There are many benefits to learning a language. The obvious ones are a wider experience of the world and different people’s cultures, as well as enhanced global citizenship. But did you know that learning a language has a significant influence on brain development and can improve memory? In this article, we’re going to share with you how learning a language impacts brain development, what it can do for your memory, and how it can benefit you in ways other than communication.
But first, a warm-up. Take a moment to watch this fascinating and entertaining TEDTalk by cognitive scientist Lera Boroditsky in which she unpacks how language influences the way we think.
Understanding language acquisition
Learning a language as an adult is very different from when you’re a baby or a small child. The language you acquire as a child in a process called first-language acquisition (or bilingual first language acquisition for speakers of who languages) takes place almost automatically. By comparison, second-language acquisition is learning and being able to use another language as an adult and the process of acquisition is quite different
The primary difference in acquisition is that in your first language (L1), acquisition happens before puberty and uses a part of your brain called the Language Acquisition Center (LAC). As the name suggests, this part of your brain is primed to take up language as it is critical to the survival and success of the human species.
With the LAC active, a child’s brain will process all things language-related like rules, systems, and vocabulary, without the child even being aware of it. It’s a bit like a child learning to stand or walk – it’s just something that takes place “automatically”. This is why when you ask a native speaker why a certain rule may apply to a language question, they will respond with “I don’t really know, it’s just like that!”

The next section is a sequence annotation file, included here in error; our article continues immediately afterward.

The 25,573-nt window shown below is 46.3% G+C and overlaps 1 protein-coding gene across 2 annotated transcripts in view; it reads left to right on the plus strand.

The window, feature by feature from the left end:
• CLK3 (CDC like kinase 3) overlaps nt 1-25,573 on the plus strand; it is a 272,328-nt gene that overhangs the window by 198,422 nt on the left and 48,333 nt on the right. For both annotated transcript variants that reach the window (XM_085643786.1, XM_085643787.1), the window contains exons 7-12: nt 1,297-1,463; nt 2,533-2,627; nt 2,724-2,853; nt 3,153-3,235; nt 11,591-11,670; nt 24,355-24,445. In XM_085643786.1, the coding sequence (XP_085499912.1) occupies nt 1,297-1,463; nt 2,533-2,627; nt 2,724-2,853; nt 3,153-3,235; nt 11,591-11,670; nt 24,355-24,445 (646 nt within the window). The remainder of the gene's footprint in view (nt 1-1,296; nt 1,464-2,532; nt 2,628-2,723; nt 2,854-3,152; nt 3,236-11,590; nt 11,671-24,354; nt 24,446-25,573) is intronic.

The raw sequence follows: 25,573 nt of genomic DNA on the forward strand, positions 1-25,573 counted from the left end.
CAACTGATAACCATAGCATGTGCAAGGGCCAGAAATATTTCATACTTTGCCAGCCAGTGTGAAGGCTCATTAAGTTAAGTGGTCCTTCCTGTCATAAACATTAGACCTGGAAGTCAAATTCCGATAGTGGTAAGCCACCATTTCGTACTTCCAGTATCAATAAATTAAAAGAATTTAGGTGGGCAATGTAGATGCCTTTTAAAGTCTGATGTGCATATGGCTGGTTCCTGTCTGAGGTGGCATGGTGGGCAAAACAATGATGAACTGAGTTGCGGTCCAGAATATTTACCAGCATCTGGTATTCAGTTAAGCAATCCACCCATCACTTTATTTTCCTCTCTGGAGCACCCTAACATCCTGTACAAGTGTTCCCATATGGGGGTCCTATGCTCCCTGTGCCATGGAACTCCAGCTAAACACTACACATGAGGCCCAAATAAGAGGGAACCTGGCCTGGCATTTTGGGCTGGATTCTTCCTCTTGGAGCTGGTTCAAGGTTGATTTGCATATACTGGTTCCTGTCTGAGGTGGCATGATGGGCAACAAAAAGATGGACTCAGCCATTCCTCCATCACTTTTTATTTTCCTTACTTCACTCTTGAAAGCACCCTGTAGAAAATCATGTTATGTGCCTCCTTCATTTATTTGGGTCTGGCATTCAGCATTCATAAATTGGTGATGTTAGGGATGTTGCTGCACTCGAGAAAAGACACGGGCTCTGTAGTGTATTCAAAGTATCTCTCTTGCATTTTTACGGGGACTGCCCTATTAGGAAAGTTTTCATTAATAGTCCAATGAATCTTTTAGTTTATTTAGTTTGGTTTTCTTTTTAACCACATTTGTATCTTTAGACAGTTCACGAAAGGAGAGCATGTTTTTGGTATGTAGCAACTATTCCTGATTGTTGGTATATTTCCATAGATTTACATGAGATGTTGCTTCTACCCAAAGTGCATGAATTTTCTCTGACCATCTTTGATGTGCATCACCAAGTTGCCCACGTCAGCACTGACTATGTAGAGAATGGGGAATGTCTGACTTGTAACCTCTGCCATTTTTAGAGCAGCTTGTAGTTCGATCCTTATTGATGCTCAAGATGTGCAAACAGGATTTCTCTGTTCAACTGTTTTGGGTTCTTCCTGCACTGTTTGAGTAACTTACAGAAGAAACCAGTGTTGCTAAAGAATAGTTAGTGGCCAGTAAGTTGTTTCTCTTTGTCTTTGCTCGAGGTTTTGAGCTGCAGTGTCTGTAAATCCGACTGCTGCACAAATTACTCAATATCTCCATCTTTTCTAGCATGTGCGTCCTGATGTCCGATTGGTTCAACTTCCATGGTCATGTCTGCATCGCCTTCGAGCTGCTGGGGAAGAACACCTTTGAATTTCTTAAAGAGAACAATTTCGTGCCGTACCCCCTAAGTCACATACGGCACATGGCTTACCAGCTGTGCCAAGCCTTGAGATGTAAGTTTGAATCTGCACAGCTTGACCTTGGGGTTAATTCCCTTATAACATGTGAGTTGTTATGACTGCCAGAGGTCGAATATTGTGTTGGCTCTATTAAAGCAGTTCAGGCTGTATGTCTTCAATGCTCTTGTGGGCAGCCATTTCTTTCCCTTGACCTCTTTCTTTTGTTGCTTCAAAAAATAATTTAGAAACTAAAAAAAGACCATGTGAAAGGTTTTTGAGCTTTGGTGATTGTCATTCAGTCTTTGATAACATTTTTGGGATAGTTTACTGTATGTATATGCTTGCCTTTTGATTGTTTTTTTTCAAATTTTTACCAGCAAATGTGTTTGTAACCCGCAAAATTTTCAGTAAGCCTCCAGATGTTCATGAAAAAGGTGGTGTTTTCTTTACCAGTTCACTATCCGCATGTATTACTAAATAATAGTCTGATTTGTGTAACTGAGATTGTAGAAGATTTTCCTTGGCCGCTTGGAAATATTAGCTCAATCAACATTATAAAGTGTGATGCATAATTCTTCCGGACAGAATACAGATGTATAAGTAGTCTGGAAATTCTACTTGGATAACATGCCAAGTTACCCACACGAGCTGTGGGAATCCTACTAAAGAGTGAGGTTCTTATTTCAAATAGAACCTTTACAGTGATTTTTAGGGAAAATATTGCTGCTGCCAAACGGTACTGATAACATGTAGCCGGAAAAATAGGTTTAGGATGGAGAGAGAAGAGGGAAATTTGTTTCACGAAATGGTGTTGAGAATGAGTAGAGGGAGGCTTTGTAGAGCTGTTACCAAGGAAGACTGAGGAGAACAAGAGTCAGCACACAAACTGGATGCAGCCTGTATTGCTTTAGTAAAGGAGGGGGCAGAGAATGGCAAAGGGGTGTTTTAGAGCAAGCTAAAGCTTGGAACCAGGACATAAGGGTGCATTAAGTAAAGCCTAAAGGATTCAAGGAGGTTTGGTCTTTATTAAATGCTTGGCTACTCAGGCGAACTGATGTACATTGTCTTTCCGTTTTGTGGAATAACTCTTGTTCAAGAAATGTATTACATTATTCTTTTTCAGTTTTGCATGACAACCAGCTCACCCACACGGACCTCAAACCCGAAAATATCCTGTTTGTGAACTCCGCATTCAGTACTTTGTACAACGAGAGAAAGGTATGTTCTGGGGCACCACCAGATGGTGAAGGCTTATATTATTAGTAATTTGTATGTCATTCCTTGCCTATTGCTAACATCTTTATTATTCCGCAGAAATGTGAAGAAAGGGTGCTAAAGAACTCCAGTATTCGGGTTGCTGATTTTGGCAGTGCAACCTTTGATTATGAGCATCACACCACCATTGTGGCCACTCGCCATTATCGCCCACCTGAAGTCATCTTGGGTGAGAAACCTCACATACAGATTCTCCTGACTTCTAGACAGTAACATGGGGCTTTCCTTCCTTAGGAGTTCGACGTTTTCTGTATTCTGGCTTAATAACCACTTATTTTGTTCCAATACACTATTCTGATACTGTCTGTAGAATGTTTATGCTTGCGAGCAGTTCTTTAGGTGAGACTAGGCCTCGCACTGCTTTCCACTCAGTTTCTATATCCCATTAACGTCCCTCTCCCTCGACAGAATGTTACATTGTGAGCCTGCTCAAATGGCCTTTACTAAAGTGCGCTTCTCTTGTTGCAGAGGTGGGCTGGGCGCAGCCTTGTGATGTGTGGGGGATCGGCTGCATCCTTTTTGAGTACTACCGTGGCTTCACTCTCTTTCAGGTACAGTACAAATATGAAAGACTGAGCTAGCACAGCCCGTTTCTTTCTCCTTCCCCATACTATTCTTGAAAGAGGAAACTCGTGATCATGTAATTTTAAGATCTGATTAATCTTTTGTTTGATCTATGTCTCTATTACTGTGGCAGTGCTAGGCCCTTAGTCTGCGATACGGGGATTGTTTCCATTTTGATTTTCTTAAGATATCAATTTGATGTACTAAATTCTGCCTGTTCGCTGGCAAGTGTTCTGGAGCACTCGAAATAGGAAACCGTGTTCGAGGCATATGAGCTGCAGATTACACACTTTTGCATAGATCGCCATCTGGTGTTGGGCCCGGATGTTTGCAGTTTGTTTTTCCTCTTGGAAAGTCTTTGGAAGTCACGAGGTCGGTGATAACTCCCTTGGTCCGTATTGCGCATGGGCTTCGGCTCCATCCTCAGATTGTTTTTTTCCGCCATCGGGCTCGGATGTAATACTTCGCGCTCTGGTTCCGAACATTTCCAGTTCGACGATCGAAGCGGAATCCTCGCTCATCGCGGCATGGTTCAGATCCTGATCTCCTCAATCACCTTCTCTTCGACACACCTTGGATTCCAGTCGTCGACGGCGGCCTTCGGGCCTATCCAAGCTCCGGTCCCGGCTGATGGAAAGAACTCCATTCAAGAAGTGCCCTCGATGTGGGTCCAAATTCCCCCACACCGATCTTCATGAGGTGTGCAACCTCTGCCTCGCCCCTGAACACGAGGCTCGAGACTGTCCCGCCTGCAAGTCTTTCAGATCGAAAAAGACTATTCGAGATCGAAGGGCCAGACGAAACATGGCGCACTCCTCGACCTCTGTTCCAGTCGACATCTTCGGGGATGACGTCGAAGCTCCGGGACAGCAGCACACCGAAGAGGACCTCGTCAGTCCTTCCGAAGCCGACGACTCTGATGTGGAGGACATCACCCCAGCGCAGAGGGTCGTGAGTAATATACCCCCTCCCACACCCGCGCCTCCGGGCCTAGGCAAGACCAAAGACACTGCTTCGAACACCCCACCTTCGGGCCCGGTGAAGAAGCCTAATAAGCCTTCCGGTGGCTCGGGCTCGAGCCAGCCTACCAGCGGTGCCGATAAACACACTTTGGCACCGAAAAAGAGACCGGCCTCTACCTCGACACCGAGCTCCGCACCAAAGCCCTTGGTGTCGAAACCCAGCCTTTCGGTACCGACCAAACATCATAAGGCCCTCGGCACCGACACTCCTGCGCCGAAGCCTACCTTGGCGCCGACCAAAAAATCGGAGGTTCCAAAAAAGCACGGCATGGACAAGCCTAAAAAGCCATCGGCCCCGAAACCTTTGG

By contrast, L2 learning typically happens after puberty when the LAC has “fossilized”, meaning a whole different set of strategies is needed to develop language skills where they’d previously been automatic. Learning a second language is, instead, a much more conscious effort. And where there is effort, there can also be resistance to learning. This is also why it’s necessary for speakers of second languages to use them regularly or at least be exposed to it so that the rules and vocabulary “stick”.
The science behind two languages
There are numerous studies examining learning a language and its influence on the brain. One such example was a study by Edinburgh’s School of Philosophy, Psychology and Language Sciences, Dr. Thomas Bak. In his work, he demonstrated that young adults who had proficiency in two languages typically had better attention and concentration spans on tests compared to single-language speakers. He also performed tests on individuals in their 70s who had become bilingual over the course of their lives and performed much better in intelligence and reading tests.
Another study that took place in Sweden involved visually demonstrating the impact of learning a new language on the brain through the use of MRI scans. One group of participants studied languages, while the other group studied equally rigorous non-linguistic subjects.
The scans revealed that the language-learning participants’ brains had actually increased in size while for the other group, it remained the same. Not only did the hippocampus increase in size (the part of the brain critical to learning and memory), the density of gray matter in the brain of language learners not only increased but so did blood flow after just six weeks.
How does learning a language alter your brain?